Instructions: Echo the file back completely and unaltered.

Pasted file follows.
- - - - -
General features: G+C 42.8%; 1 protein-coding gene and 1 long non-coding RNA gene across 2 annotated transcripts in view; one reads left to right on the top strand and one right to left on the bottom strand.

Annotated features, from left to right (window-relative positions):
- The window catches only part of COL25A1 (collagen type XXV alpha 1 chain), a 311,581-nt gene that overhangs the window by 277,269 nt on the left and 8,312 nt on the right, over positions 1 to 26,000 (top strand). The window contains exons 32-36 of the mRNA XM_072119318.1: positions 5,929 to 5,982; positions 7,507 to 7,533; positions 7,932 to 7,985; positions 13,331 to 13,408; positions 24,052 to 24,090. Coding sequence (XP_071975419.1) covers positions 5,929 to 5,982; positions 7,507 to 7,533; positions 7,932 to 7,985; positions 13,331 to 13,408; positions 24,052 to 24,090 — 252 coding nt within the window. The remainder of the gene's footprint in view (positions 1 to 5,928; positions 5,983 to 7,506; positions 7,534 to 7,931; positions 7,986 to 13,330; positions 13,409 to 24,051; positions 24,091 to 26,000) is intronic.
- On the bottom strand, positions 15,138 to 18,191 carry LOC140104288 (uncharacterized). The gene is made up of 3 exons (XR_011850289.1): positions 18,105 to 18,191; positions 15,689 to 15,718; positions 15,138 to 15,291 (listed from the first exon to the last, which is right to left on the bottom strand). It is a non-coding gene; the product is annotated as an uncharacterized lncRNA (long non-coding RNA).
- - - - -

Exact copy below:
General features: G+C 42.8%; 1 protein-coding gene and 1 long non-coding RNA gene across 2 annotated transcripts in view; one reads left to right on the top strand and one right to left on the bottom strand.

Annotated features, from left to right (window-relative positions):
- The window catches only part of COL25A1 (collagen type XXV alpha 1 chain), a 311,581-nt gene that overhangs the window by 277,269 nt on the left and 8,312 nt on the right, over positions 1 to 26,000 (top strand). The window contains exons 32-36 of the mRNA XM_072119318.1: positions 5,929 to 5,982; positions 7,507 to 7,533; positions 7,932 to 7,985; positions 13,331 to 13,408; positions 24,052 to 24,090. Coding sequence (XP_071975419.1) covers positions 5,929 to 5,982; positions 7,507 to 7,533; positions 7,932 to 7,985; positions 13,331 to 13,408; positions 24,052 to 24,090 — 252 coding nt within the window. The remainder of the gene's footprint in view (positions 1 to 5,928; positions 5,983 to 7,506; positions 7,534 to 7,931; positions 7,986 to 13,330; positions 13,409 to 24,051; positions 24,091 to 26,000) is intronic.
- On the bottom strand, positions 15,138 to 18,191 carry LOC140104288 (uncharacterized). The gene is made up of 3 exons (XR_011850289.1): positions 18,105 to 18,191; positions 15,689 to 15,718; positions 15,138 to 15,291 (listed from the first exon to the last, which is right to left on the bottom strand). It is a non-coding gene; the product is annotated as an uncharacterized lncRNA (long non-coding RNA).